Pope Francis is lifted aboard the airplane at Leonardo Da Vinci Airport in Fiumicino, Italy, that will take him to Canada to apologize for the Roman Catholic Church’s role in the abuse of indigenous children on Sunday. The five-days visit is the first papal visit to Canada in 20 years. Photo by Redazione Telenews/EPA-EFE
July 24 (BP) — Pope Francis on Sunday traveled to Canada for a weeklong trip in which he will apologize for the Roman Catholic Church’s role in the abuse of indigenous children.
The pope’s trip, announced on July 19, will run through Saturday as the leader of the church makes his first trip to North America in seven years.
“Dear brothers and sisters of Canada, I come among you to meet the indigenous peoples,” Francis tweeted Sunday.
“I hope, with God’s grace, that my penitential pilgrimage might contribute to the journey of reconciliation already undertaken. Please accompany me with prayer.”
Francis arrived in Edmonton before noon local time and was greeted by Prime Minister Justin Trudeau and Mary Simon, the governor general of Canada. He is expected to meet with the leaders of indigenous groups throughout the week.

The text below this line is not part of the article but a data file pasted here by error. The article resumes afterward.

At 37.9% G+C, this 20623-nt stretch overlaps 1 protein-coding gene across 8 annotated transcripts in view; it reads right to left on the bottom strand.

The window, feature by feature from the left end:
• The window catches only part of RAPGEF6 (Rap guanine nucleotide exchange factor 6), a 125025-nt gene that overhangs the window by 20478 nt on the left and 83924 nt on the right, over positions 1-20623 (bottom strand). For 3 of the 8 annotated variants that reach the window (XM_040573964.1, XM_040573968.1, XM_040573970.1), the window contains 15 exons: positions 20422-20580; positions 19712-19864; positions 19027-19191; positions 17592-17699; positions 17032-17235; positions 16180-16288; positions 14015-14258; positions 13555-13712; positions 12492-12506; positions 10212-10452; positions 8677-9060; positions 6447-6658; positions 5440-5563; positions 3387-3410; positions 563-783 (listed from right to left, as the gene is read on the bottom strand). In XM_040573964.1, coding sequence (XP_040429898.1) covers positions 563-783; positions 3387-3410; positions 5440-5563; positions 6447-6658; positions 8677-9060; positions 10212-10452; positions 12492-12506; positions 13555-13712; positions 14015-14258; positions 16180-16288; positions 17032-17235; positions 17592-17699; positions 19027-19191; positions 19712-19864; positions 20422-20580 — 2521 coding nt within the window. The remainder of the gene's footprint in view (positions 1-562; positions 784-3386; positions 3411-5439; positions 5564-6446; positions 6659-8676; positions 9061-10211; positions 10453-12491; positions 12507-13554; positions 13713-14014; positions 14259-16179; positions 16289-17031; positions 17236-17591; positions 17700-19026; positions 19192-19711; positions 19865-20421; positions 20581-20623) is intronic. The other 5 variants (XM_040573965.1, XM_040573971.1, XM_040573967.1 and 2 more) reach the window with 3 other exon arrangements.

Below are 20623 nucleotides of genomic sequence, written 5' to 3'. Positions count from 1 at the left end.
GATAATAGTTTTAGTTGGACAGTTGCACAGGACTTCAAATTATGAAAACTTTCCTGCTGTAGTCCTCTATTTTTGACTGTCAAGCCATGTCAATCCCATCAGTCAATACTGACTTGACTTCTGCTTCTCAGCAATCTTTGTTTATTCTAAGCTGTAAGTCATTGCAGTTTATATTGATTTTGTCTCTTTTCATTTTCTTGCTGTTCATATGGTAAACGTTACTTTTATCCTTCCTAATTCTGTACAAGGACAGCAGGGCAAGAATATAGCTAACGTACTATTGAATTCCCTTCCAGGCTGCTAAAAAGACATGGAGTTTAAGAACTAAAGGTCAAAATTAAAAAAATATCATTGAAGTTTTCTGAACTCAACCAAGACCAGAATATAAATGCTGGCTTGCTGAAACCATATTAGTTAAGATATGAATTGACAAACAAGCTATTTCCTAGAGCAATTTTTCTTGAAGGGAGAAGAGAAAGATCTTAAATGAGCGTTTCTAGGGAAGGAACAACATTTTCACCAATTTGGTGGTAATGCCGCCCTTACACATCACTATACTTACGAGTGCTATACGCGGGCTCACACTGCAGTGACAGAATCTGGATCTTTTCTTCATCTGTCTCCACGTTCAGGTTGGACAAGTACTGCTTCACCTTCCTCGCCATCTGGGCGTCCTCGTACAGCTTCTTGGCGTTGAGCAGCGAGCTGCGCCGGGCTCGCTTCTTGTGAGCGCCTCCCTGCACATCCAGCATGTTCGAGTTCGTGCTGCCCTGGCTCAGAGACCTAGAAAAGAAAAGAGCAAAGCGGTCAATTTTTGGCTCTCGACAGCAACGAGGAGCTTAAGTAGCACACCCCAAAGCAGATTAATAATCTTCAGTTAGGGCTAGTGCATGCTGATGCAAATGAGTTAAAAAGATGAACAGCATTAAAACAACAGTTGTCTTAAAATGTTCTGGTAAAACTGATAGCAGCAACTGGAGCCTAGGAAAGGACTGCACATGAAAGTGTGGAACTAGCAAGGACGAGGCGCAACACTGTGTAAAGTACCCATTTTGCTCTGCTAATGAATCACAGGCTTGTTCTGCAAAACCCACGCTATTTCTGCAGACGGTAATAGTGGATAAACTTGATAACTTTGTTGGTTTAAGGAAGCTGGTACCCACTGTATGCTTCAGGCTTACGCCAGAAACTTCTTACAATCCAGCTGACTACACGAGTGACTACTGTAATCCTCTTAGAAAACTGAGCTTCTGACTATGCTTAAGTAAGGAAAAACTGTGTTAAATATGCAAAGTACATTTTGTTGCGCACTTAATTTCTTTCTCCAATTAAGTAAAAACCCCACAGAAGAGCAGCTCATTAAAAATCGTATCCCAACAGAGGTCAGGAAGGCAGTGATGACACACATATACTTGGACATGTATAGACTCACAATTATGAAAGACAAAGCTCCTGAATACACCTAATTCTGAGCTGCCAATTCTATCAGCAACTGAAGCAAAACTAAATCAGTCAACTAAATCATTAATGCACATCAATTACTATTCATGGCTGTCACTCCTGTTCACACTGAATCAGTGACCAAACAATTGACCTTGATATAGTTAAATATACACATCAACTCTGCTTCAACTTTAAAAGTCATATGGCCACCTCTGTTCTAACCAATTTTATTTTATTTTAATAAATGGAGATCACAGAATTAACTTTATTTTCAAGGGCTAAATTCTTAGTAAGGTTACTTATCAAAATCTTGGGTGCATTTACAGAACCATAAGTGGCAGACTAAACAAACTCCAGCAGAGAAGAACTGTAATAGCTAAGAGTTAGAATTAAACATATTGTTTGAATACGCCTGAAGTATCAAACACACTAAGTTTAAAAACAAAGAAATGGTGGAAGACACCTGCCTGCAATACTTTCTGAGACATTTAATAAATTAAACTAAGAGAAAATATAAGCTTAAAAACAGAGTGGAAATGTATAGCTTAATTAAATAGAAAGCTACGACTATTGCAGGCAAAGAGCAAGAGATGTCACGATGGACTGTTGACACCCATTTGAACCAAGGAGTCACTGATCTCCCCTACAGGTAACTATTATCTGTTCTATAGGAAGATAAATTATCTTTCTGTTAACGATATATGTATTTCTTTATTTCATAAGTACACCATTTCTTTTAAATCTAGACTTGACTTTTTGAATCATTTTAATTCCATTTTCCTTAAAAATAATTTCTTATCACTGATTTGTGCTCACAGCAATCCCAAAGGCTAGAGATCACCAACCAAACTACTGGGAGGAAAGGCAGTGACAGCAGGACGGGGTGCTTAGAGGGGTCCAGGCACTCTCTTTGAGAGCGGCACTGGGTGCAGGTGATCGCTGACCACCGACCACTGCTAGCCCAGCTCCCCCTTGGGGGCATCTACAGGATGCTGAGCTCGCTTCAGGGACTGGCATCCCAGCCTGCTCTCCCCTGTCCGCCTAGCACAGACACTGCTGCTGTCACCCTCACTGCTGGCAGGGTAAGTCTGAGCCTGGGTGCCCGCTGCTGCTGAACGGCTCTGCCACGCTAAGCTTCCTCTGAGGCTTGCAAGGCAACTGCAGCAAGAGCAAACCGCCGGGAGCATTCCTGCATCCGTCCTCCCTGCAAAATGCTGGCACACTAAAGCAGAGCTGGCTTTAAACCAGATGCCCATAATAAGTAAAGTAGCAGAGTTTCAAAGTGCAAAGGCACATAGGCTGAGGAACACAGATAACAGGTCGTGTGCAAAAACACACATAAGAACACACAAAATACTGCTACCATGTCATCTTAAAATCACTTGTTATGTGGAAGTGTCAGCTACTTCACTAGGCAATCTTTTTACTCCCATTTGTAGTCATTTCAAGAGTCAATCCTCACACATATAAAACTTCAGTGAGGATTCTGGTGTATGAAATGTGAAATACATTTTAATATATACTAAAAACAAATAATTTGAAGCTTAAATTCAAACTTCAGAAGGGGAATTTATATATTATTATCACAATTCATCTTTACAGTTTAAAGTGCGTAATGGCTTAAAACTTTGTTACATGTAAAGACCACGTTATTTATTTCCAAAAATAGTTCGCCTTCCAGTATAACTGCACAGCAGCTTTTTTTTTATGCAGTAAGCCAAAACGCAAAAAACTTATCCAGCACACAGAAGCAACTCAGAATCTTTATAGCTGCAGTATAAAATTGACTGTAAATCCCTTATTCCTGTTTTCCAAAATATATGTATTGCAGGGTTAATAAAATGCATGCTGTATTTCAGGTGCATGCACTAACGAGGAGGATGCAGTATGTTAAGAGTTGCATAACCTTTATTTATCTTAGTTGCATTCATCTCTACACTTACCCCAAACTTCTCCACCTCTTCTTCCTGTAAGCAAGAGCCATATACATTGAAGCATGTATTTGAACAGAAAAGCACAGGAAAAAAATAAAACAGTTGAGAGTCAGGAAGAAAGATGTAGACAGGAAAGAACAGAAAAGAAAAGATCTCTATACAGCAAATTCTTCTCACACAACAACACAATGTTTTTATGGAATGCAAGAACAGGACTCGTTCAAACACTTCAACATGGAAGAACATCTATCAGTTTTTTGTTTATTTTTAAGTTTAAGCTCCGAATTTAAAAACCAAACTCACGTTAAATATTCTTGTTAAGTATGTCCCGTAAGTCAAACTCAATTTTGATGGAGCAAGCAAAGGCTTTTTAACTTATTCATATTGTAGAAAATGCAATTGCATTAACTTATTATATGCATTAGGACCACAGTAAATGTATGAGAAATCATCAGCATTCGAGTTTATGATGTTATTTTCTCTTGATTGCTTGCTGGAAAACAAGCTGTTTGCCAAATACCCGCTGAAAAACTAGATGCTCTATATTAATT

His visit comes after indigenous leaders in Canada have pleaded to the pope for years to issue an apology from the Vatican for its role in running the country’s infamous residential school system where thousands of children died from neglect or were sexually and physically abused.
The residential schools, first created in 1876, were boarding schools that an estimated 150,000 indigenous children were forced to attend from 1894 to 1947, funded by the Canadian government and created to assimilate indigenous peoples into the dominant Canadian culture.
Most of the schools were run by the Roman Catholic Church and the last of the schools closed in 1997, the CBC reported.
The Truth and Reconciliation Commission of Canada, which was organized as part of the Indian Residential Schools Settlement Agreement, issued a report in 2015 finding that at least 3,213 children are reported to have died over the 140 years that the schools were operated.
Calls for Francis to issue an apology from the Vatican were amplified last summer after hundreds of unmarked graves were uncovered at the sites of a number of the former Indigenous schools.
Francis made the formal apology in April directly to a 62-member delegation at the Apostolic Palace made up of members of Canada’s three largest Indigenous groups. His trip this week marks a further effort to atone for the church’s role in the schools.
“I also feel shame … sorrow and shame for the role that a number of Catholics, particularly those with educational responsibilities, have had in all these things that wounded you,” Francis said in April. “And the abuses you suffered and the lack of respect shown for your identity, your culture and even your spiritual values.”
In December, the Canadian government announced that it had reached a $40 billion agreement to settle lawsuits alleging that the on-reserve child welfare system received discriminatory funding and that First Nations children were unnecessarily taken from their homes.